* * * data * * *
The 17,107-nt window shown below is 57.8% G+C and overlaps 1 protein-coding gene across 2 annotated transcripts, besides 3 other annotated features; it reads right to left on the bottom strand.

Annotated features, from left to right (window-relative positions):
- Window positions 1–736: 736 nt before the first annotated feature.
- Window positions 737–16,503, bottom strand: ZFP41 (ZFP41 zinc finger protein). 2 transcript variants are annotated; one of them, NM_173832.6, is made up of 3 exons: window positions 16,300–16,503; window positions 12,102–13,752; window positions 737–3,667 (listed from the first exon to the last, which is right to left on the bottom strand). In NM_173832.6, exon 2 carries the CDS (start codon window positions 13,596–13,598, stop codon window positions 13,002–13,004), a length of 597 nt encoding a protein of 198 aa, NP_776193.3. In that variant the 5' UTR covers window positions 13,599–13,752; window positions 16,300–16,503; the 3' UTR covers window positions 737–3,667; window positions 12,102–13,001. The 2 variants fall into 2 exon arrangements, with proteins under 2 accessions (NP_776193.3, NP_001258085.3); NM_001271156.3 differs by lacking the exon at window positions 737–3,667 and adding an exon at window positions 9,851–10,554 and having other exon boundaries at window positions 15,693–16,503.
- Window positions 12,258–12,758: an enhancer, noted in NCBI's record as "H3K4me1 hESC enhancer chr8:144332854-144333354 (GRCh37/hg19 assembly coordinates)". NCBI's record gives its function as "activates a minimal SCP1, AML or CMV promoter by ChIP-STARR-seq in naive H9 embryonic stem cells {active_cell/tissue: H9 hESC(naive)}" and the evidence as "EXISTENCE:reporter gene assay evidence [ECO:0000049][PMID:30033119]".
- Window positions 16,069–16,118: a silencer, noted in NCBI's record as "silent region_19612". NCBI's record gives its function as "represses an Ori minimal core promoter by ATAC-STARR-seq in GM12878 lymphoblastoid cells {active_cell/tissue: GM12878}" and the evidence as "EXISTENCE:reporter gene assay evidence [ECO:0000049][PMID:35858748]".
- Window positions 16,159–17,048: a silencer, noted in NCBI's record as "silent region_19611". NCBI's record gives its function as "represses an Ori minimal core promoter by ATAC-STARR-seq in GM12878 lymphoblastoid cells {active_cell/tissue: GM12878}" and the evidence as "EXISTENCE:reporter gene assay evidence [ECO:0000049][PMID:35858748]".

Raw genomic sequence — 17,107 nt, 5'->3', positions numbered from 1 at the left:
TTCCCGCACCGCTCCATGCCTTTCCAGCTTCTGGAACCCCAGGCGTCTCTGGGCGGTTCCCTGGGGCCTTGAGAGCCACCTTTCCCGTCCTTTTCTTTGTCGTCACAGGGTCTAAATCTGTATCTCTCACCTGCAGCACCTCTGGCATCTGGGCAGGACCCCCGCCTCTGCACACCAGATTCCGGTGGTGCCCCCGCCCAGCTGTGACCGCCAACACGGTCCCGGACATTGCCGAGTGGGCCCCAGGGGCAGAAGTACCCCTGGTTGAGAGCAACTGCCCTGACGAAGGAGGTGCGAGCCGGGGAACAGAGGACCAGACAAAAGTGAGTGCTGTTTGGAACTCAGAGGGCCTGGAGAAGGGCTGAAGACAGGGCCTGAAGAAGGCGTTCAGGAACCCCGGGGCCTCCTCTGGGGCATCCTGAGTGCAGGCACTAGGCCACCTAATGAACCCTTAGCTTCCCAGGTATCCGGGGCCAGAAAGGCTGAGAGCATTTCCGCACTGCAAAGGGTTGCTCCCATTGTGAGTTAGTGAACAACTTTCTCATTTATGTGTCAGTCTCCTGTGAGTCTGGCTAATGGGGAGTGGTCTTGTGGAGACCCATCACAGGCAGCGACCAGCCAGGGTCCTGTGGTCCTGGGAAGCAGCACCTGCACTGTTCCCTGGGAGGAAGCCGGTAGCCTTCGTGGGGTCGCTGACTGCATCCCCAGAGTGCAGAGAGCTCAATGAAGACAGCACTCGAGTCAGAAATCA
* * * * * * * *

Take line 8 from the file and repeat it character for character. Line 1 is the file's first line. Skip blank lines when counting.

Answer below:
Raw genomic sequence — 17,107 nt, 5'->3', positions numbered from 1 at the left: